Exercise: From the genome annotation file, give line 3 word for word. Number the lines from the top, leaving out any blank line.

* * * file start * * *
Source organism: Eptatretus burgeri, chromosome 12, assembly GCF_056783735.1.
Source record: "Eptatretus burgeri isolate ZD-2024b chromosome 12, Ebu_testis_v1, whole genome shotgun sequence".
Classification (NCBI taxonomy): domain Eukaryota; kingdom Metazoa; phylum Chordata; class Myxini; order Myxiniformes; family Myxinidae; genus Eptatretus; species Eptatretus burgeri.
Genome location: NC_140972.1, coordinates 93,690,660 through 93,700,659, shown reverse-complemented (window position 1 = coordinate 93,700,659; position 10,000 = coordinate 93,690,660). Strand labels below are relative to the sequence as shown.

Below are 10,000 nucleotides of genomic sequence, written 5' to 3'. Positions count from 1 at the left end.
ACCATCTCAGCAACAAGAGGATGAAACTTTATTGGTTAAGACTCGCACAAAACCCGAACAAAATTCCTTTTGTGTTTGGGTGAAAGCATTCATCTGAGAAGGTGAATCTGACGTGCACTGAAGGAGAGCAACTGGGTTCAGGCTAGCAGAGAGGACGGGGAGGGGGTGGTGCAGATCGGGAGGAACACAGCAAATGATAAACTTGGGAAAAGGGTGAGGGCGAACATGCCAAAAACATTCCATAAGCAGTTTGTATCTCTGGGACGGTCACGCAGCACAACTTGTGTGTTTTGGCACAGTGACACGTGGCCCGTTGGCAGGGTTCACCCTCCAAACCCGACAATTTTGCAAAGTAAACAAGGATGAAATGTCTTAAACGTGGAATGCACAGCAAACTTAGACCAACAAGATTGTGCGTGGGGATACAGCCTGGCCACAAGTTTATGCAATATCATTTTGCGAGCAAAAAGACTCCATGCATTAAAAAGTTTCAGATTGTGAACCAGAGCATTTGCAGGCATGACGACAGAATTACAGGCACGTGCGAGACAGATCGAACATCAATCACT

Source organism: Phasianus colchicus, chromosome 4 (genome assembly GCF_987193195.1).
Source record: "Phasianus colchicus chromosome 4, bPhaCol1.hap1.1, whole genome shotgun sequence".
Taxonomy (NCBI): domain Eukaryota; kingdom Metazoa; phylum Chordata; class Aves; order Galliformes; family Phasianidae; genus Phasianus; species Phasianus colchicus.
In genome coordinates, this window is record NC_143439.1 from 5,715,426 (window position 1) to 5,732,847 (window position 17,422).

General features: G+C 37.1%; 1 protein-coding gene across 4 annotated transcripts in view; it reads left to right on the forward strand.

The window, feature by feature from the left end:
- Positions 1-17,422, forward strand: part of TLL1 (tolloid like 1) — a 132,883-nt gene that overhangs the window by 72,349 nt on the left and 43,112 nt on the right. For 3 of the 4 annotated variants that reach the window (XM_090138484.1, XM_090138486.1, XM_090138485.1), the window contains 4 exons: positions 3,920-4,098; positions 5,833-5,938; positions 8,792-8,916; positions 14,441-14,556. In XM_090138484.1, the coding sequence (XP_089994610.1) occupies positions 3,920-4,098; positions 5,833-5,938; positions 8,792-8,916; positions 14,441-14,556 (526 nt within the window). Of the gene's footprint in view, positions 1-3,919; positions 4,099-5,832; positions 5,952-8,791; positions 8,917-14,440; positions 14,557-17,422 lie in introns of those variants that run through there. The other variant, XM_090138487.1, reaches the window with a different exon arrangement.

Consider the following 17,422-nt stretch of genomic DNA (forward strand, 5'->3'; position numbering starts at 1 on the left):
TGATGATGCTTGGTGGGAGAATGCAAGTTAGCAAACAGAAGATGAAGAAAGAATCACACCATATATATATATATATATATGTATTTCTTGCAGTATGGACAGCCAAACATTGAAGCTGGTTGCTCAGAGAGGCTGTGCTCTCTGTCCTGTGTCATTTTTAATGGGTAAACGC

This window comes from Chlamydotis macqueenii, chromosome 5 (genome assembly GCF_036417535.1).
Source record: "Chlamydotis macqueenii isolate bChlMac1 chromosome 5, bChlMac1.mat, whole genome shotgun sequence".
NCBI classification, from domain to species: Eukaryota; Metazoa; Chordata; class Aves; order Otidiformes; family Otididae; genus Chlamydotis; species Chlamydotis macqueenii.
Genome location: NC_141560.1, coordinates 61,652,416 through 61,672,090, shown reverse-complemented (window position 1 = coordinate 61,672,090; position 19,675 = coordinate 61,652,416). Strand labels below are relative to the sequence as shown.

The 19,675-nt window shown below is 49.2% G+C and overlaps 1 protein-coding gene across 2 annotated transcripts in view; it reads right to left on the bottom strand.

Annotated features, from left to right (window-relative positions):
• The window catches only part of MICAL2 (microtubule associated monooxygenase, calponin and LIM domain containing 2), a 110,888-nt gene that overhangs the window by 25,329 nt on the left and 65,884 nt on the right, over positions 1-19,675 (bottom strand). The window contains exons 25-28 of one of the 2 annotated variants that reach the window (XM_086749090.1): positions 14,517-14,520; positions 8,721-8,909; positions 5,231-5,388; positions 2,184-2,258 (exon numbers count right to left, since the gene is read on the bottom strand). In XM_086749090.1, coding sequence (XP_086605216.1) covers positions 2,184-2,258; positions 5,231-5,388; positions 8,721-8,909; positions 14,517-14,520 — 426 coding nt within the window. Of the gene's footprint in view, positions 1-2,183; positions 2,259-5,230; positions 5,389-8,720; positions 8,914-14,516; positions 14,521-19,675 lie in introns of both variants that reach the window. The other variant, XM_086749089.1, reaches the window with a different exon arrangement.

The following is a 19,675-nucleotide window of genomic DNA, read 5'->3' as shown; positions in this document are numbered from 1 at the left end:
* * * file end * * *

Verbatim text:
Classification (NCBI taxonomy): domain Eukaryota; kingdom Metazoa; phylum Chordata; class Myxini; order Myxiniformes; family Myxinidae; genus Eptatretus; species Eptatretus burgeri.